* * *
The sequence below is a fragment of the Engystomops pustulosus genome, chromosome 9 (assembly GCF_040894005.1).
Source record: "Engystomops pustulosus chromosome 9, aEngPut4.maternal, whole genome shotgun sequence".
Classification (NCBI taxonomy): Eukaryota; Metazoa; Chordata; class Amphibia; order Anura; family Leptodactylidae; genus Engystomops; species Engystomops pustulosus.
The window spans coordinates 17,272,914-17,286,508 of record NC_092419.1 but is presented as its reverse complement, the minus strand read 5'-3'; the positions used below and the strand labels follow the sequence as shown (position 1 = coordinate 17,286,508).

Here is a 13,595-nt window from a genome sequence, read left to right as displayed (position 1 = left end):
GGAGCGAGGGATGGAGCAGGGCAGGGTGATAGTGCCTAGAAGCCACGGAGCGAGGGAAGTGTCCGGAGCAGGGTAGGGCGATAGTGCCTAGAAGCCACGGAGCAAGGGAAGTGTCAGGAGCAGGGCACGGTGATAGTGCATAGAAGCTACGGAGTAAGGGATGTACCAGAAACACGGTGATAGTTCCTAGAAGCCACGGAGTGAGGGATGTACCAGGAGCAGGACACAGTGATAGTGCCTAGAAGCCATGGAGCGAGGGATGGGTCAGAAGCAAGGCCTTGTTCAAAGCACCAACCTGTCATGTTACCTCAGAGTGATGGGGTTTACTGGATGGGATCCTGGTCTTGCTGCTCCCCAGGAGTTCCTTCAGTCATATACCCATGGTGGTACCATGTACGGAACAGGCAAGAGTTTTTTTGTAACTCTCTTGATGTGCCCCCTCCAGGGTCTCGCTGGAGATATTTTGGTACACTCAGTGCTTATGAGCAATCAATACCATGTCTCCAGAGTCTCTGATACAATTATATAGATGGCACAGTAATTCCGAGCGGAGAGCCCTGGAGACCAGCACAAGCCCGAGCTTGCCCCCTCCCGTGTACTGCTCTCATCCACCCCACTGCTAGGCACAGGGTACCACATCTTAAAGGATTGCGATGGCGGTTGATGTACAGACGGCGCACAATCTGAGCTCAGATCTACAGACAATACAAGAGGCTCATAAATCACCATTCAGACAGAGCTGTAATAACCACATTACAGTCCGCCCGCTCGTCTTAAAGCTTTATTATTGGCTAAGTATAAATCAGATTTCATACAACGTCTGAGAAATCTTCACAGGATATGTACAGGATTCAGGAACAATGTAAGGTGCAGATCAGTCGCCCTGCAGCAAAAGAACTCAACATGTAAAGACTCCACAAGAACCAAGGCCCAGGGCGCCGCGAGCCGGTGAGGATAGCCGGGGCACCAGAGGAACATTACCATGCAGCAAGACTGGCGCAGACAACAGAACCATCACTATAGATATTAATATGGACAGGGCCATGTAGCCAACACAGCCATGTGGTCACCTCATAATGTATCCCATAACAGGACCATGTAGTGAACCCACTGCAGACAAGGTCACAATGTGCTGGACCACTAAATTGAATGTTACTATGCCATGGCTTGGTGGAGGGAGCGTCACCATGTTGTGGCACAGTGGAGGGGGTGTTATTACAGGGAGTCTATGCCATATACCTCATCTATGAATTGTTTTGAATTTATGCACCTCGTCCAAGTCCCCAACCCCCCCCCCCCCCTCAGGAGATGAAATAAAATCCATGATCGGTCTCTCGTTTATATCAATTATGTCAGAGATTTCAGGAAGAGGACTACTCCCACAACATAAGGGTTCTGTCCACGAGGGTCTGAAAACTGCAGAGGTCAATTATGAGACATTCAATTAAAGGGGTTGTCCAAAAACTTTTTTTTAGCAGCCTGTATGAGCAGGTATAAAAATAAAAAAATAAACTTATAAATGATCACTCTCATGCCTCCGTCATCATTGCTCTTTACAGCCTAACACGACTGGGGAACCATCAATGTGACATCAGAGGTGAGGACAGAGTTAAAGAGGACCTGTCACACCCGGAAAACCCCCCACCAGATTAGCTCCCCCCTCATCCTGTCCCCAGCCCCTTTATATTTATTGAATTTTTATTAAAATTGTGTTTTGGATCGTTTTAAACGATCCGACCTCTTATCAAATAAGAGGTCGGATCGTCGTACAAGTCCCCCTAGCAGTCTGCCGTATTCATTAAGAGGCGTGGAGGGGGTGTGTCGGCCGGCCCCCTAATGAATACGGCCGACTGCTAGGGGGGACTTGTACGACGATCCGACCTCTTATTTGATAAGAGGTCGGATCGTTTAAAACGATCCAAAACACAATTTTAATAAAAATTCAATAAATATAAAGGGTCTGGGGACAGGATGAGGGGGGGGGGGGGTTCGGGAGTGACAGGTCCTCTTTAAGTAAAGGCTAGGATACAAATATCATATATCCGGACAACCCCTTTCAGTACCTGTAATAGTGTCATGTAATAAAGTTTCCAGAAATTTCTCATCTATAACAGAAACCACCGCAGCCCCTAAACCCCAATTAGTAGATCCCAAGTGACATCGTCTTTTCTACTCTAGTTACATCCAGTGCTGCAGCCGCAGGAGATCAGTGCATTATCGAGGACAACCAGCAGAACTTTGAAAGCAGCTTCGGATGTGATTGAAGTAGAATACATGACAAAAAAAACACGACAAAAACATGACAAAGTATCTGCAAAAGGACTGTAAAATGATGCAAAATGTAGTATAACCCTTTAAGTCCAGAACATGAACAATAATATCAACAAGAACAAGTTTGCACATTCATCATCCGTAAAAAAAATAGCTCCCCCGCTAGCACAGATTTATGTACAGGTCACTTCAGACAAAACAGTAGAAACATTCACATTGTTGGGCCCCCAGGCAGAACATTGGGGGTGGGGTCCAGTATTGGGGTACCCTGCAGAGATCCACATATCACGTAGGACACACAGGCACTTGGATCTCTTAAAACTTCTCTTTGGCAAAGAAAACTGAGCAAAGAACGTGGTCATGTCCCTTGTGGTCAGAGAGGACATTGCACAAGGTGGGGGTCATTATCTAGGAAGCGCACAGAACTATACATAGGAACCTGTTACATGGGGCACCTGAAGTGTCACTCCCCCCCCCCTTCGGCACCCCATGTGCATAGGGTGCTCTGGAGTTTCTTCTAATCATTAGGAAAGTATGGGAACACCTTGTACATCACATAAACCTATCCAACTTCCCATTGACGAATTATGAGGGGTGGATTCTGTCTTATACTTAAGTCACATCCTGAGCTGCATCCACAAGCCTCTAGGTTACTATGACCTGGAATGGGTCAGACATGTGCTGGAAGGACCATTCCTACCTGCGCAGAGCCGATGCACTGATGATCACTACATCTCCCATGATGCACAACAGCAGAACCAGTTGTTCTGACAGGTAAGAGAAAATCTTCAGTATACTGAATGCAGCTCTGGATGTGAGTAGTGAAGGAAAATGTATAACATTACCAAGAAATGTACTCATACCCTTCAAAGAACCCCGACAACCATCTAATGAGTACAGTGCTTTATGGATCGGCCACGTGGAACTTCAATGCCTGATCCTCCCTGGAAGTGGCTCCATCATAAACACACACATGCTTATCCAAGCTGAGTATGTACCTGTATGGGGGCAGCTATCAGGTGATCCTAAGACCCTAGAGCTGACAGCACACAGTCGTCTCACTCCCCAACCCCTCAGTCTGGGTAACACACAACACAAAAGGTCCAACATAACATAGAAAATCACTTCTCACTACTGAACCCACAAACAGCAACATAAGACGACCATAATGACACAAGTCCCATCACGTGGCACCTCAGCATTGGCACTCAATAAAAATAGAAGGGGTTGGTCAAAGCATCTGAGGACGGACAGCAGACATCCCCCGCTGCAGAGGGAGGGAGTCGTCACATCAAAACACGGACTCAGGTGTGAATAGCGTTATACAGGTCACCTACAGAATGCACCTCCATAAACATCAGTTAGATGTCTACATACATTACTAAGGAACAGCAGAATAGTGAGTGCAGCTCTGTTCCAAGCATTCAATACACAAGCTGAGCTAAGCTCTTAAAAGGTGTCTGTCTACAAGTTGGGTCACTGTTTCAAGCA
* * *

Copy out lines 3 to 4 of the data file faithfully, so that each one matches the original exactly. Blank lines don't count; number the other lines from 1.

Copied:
Classification (NCBI taxonomy): Eukaryota; Metazoa; Chordata; class Amphibia; order Anura; family Leptodactylidae; genus Engystomops; species Engystomops pustulosus.
The window spans coordinates 17,272,914-17,286,508 of record NC_092419.1 but is presented as its reverse complement, the minus strand read 5'-3'; the positions used below and the strand labels follow the sequence as shown (position 1 = coordinate 17,286,508).